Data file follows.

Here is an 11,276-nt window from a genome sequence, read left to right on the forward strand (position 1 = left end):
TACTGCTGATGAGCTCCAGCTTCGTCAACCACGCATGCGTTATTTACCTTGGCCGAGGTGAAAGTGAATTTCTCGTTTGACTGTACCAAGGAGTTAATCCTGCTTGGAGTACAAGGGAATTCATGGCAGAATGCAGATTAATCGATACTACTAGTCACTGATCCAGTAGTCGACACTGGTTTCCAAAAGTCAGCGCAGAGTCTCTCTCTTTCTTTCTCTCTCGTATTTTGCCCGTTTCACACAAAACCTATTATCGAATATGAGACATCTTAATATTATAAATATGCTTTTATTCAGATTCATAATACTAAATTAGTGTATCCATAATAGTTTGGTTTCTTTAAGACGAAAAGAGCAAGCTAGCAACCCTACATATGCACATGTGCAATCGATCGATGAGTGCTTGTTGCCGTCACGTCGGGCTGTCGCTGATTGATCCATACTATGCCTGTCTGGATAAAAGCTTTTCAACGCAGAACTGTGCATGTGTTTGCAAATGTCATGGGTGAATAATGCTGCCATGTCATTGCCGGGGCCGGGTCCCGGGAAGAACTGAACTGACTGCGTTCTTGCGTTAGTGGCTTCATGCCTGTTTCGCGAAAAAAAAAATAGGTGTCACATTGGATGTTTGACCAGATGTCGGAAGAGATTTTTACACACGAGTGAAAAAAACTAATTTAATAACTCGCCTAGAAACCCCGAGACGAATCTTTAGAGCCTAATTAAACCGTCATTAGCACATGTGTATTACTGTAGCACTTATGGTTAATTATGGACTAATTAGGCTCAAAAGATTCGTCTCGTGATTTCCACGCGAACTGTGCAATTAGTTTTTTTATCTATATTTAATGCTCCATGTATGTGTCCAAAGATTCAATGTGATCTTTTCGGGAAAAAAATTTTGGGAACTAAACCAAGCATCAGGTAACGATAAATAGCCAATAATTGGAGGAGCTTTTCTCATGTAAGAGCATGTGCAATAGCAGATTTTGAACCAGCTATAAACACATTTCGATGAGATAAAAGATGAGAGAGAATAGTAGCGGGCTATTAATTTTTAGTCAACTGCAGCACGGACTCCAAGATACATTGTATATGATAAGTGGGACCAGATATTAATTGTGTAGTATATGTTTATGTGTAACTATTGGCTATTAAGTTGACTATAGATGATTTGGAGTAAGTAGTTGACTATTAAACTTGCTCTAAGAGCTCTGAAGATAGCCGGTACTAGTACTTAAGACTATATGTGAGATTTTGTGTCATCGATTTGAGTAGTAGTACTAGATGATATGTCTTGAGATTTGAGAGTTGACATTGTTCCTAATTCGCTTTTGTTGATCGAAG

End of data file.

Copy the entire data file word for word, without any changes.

Here is an 11,276-nt window from a genome sequence, read left to right on the forward strand (position 1 = left end):
TACTGCTGATGAGCTCCAGCTTCGTCAACCACGCATGCGTTATTTACCTTGGCCGAGGTGAAAGTGAATTTCTCGTTTGACTGTACCAAGGAGTTAATCCTGCTTGGAGTACAAGGGAATTCATGGCAGAATGCAGATTAATCGATACTACTAGTCACTGATCCAGTAGTCGACACTGGTTTCCAAAAGTCAGCGCAGAGTCTCTCTCTTTCTTTCTCTCTCGTATTTTGCCCGTTTCACACAAAACCTATTATCGAATATGAGACATCTTAATATTATAAATATGCTTTTATTCAGATTCATAATACTAAATTAGTGTATCCATAATAGTTTGGTTTCTTTAAGACGAAAAGAGCAAGCTAGCAACCCTACATATGCACATGTGCAATCGATCGATGAGTGCTTGTTGCCGTCACGTCGGGCTGTCGCTGATTGATCCATACTATGCCTGTCTGGATAAAAGCTTTTCAACGCAGAACTGTGCATGTGTTTGCAAATGTCATGGGTGAATAATGCTGCCATGTCATTGCCGGGGCCGGGTCCCGGGAAGAACTGAACTGACTGCGTTCTTGCGTTAGTGGCTTCATGCCTGTTTCGCGAAAAAAAAAATAGGTGTCACATTGGATGTTTGACCAGATGTCGGAAGAGATTTTTACACACGAGTGAAAAAAACTAATTTAATAACTCGCCTAGAAACCCCGAGACGAATCTTTAGAGCCTAATTAAACCGTCATTAGCACATGTGTATTACTGTAGCACTTATGGTTAATTATGGACTAATTAGGCTCAAAAGATTCGTCTCGTGATTTCCACGCGAACTGTGCAATTAGTTTTTTTATCTATATTTAATGCTCCATGTATGTGTCCAAAGATTCAATGTGATCTTTTCGGGAAAAAAATTTTGGGAACTAAACCAAGCATCAGGTAACGATAAATAGCCAATAATTGGAGGAGCTTTTCTCATGTAAGAGCATGTGCAATAGCAGATTTTGAACCAGCTATAAACACATTTCGATGAGATAAAAGATGAGAGAGAATAGTAGCGGGCTATTAATTTTTAGTCAACTGCAGCACGGACTCCAAGATACATTGTATATGATAAGTGGGACCAGATATTAATTGTGTAGTATATGTTTATGTGTAACTATTGGCTATTAAGTTGACTATAGATGATTTGGAGTAAGTAGTTGACTATTAAACTTGCTCTAAGAGCTCTGAAGATAGCCGGTACTAGTACTTAAGACTATATGTGAGATTTTGTGTCATCGATTTGAGTAGTAGTACTAGATGATATGTCTTGAGATTTGAGAGTTGACATTGTTCCTAATTCGCTTTTGTTGATCGAAG